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Why is Lightroom taking longer and doing 'embedded preview' when uploading photos?

Enthusiast ,
Aug 29, 2020

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Lightroom is doing 'two' operations now since I've changed to a newer Mac and using OS Catalina when uploading photos from my camera card. Is this a new default operation? It's telling me that 'two operations in progress' in the upper left corner of the workspace window and then 'embedded preview' in the lower right portion of the screen over the image window. Is this good? It might be... I'm just not sure of what is going on. Maybe previews are going to be more instantly available. I did jump to 32G of ram with the newer computer, maybe Lightroom sensed that and added this new step to make thing faster than my older 16G Mac. Any explaination would be appreciated.

TIA,

 

KenScreen Shot 2020-08-29 at 12.28.13 PM.png

 

{Moved from Lightroom Cloud to Lightroom Classic Forum by Moderator} 

Adobe Community Professional
Correct answer by Jao vdL | Adobe Community Professional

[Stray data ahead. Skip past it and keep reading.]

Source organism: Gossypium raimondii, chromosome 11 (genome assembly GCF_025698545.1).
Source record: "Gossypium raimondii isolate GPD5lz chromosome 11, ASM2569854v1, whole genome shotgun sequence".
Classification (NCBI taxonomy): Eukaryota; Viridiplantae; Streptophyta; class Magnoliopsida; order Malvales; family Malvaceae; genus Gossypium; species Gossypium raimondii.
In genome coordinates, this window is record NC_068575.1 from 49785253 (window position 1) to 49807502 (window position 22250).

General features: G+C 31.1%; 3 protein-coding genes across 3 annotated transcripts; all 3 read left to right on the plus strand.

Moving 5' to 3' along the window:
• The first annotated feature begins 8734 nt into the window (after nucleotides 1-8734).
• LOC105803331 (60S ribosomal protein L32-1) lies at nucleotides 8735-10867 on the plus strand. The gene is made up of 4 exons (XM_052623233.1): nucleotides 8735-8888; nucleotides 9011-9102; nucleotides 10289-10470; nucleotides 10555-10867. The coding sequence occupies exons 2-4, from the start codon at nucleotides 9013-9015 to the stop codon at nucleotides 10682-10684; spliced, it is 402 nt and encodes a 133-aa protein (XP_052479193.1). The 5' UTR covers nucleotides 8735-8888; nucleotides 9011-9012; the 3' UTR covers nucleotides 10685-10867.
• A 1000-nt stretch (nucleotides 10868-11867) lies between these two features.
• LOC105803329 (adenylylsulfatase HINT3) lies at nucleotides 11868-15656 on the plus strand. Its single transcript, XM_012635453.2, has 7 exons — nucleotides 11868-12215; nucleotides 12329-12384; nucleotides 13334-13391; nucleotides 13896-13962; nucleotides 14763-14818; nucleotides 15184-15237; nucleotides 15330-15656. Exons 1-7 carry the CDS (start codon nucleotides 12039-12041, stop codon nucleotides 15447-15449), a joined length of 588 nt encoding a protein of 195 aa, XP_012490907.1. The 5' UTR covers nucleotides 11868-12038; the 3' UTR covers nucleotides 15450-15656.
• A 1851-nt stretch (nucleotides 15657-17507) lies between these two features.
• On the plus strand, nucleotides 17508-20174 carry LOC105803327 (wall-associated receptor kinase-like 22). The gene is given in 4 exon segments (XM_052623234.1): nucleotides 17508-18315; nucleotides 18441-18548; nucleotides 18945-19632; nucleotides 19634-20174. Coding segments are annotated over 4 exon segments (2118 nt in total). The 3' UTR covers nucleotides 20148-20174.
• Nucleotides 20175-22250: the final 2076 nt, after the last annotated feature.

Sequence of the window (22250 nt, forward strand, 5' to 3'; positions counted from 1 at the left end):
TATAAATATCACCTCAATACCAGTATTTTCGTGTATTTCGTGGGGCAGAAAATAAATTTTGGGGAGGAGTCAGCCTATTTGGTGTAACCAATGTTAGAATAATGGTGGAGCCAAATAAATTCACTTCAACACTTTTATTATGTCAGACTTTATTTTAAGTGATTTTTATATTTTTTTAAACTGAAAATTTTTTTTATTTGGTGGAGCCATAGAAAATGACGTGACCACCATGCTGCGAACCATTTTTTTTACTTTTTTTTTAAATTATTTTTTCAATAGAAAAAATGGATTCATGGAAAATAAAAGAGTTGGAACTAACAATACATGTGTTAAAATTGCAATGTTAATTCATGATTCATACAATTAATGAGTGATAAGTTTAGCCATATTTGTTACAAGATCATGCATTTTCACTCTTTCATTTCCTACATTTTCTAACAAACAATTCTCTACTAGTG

When you import in Lightroom Classic, there are several stages to the process. How long they take and what they do depends on the selections you make for the previews in the import panel as already mentioned. There are 4 main choices on import. Minimal, "embedded & sidecar", Standard, and 1:1. There is also a choice to generate smart previews. By far the fastest thing is to selected "embedded & sidecar" and to leave smart previews unchecked. What happens in that case is that the files will get copied from the card and after that, Lightroom will read the previews embedded in the raw files that have been generated by the camera and those will be available right away. If you select anything else, a second stage will happen that can take a very long time depending on whether you do minimal, standard or 1:1 where Lightroom will read the actual raw data and generate new previews using the default settings. This is a much slower process than reading the embedded previews and while it is doing this, it will simply show the embedded preview (which is why you see the badge) and only after a while show you its own interpretation. Note that previews are used everywhere in Lightroom except in Develop where you get to see the actual raw data. All other modules use previews. So if you want to cull images a s quick as possible, "embedded and sidecar" is the way to go. If you want to see the images as Lightroom will eventually interpret them and have lots of time to wait before doing something else, select standard (the default) or 1:1.